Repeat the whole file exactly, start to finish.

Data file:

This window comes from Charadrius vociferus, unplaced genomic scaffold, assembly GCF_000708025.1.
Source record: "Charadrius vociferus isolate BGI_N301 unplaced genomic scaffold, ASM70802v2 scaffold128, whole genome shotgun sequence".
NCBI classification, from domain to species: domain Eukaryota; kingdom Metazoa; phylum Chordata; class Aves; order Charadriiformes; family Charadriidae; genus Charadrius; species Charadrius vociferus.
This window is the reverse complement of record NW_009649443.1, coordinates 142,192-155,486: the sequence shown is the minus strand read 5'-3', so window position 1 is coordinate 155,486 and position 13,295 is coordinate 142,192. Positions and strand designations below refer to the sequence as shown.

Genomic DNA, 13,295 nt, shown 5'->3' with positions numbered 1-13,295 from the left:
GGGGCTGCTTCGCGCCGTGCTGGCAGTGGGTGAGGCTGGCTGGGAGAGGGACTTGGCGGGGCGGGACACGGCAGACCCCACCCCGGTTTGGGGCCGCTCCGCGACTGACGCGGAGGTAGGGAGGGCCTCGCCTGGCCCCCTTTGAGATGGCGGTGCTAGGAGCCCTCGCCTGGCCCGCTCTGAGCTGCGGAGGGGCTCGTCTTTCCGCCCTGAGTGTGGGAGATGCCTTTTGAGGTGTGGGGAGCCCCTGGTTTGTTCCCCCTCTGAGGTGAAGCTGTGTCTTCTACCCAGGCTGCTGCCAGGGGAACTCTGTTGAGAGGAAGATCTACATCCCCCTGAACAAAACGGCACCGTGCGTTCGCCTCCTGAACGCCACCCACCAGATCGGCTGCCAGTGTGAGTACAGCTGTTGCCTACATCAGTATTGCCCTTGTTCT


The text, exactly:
This window comes from Charadrius vociferus, unplaced genomic scaffold, assembly GCF_000708025.1.
Source record: "Charadrius vociferus isolate BGI_N301 unplaced genomic scaffold, ASM70802v2 scaffold128, whole genome shotgun sequence".
NCBI classification, from domain to species: domain Eukaryota; kingdom Metazoa; phylum Chordata; class Aves; order Charadriiformes; family Charadriidae; genus Charadrius; species Charadrius vociferus.
This window is the reverse complement of record NW_009649443.1, coordinates 142,192-155,486: the sequence shown is the minus strand read 5'-3', so window position 1 is coordinate 155,486 and position 13,295 is coordinate 142,192. Positions and strand designations below refer to the sequence as shown.

Genomic DNA, 13,295 nt, shown 5'->3' with positions numbered 1-13,295 from the left:
GGGGCTGCTTCGCGCCGTGCTGGCAGTGGGTGAGGCTGGCTGGGAGAGGGACTTGGCGGGGCGGGACACGGCAGACCCCACCCCGGTTTGGGGCCGCTCCGCGACTGACGCGGAGGTAGGGAGGGCCTCGCCTGGCCCCCTTTGAGATGGCGGTGCTAGGAGCCCTCGCCTGGCCCGCTCTGAGCTGCGGAGGGGCTCGTCTTTCCGCCCTGAGTGTGGGAGATGCCTTTTGAGGTGTGGGGAGCCCCTGGTTTGTTCCCCCTCTGAGGTGAAGCTGTGTCTTCTACCCAGGCTGCTGCCAGGGGAACTCTGTTGAGAGGAAGATCTACATCCCCCTGAACAAAACGGCACCGTGCGTTCGCCTCCTGAACGCCACCCACCAGATCGGCTGCCAGTGTGAGTACAGCTGTTGCCTACATCAGTATTGCCCTTGTTCT